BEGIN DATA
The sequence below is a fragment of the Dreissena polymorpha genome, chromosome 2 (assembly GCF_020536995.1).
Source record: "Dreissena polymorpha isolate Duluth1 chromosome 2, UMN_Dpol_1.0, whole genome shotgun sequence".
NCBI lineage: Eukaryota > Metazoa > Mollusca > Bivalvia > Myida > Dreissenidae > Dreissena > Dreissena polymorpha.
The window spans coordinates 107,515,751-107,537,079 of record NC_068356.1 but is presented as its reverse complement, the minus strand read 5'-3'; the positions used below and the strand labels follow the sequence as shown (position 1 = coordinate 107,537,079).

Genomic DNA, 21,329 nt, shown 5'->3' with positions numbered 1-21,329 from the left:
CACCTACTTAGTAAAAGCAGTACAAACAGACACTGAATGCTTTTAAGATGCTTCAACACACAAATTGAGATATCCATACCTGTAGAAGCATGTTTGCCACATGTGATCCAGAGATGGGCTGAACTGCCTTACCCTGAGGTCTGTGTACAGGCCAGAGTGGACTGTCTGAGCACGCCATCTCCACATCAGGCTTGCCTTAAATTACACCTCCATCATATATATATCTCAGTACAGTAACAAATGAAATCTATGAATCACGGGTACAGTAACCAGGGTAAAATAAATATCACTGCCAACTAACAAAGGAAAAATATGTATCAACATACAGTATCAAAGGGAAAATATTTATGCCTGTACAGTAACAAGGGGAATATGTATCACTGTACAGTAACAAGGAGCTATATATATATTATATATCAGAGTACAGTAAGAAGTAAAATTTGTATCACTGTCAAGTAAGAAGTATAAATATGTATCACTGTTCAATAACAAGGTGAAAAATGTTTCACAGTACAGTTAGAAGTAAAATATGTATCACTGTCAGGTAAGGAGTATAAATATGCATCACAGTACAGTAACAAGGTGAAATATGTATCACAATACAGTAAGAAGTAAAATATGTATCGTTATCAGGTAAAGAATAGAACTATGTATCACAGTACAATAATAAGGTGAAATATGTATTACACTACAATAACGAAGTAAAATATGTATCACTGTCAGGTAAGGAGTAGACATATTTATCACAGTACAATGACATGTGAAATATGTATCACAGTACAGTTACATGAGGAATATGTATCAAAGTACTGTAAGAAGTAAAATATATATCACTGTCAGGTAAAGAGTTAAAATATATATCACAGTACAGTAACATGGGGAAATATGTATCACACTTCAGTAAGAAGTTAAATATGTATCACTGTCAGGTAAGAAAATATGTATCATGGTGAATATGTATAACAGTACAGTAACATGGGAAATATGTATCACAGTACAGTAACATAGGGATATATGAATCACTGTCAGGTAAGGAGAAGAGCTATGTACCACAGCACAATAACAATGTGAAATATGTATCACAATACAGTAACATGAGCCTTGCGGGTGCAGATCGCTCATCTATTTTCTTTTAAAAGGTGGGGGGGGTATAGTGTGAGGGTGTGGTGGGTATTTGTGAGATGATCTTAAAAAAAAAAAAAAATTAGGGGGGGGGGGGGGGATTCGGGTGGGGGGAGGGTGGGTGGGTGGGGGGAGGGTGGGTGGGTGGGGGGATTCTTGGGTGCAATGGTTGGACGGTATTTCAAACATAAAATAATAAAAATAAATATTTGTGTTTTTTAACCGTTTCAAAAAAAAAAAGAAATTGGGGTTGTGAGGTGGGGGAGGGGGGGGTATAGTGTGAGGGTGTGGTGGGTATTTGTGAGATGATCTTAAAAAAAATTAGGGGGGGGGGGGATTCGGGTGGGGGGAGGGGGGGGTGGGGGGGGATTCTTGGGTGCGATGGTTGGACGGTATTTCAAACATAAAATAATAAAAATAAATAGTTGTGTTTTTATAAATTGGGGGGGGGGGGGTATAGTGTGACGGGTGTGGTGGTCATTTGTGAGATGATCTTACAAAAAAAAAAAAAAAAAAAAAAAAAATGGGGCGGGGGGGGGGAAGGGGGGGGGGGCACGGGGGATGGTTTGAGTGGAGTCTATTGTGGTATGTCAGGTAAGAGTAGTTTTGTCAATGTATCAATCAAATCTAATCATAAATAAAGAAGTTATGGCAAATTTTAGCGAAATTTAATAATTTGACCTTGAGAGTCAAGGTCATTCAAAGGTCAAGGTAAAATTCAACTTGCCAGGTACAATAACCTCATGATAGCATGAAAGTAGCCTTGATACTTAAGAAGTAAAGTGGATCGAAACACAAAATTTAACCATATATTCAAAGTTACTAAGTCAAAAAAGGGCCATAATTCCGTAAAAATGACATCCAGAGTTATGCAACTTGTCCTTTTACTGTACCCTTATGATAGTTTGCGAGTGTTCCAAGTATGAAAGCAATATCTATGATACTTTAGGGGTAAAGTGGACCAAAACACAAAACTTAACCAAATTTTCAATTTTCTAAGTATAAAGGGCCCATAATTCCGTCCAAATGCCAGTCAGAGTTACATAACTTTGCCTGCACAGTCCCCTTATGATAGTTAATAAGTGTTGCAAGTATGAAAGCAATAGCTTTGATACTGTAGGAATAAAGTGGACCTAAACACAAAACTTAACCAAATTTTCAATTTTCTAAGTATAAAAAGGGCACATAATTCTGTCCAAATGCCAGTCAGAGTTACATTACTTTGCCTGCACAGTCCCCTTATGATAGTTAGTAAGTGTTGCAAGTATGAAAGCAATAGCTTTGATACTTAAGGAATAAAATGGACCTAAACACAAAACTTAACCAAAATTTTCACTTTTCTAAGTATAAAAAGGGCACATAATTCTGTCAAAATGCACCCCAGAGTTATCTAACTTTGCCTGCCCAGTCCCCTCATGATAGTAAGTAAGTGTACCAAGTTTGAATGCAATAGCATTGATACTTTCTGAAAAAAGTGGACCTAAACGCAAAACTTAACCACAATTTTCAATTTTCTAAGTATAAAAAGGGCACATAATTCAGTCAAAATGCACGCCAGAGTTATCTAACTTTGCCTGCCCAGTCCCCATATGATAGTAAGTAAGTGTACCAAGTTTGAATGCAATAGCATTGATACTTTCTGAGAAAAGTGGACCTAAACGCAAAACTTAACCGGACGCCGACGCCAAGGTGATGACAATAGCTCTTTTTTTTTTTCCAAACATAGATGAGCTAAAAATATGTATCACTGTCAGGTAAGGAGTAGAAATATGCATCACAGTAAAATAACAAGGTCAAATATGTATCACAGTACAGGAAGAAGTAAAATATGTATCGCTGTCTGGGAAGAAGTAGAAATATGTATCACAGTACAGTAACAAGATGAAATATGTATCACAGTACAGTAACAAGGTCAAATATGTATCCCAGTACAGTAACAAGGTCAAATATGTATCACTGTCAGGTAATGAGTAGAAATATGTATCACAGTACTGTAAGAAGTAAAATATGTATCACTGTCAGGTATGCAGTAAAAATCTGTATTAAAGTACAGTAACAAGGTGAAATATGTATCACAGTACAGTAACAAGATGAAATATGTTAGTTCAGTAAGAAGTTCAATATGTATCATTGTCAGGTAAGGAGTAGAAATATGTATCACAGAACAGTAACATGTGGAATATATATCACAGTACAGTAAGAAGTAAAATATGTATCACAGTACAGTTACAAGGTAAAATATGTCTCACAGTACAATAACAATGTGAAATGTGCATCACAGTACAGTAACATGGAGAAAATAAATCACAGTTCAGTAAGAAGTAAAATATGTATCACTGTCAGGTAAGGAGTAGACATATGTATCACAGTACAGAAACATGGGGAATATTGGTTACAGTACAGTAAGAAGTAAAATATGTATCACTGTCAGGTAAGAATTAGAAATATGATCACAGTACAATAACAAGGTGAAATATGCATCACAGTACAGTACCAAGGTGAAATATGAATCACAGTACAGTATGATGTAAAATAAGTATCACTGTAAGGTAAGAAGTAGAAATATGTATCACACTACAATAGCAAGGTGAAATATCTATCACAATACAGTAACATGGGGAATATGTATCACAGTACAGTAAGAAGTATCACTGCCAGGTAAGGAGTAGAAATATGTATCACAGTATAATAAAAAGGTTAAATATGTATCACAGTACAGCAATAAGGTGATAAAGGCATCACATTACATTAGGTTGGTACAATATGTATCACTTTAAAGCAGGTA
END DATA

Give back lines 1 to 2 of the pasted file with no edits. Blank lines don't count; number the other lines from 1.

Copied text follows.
The sequence below is a fragment of the Dreissena polymorpha genome, chromosome 2 (assembly GCF_020536995.1).
Source record: "Dreissena polymorpha isolate Duluth1 chromosome 2, UMN_Dpol_1.0, whole genome shotgun sequence".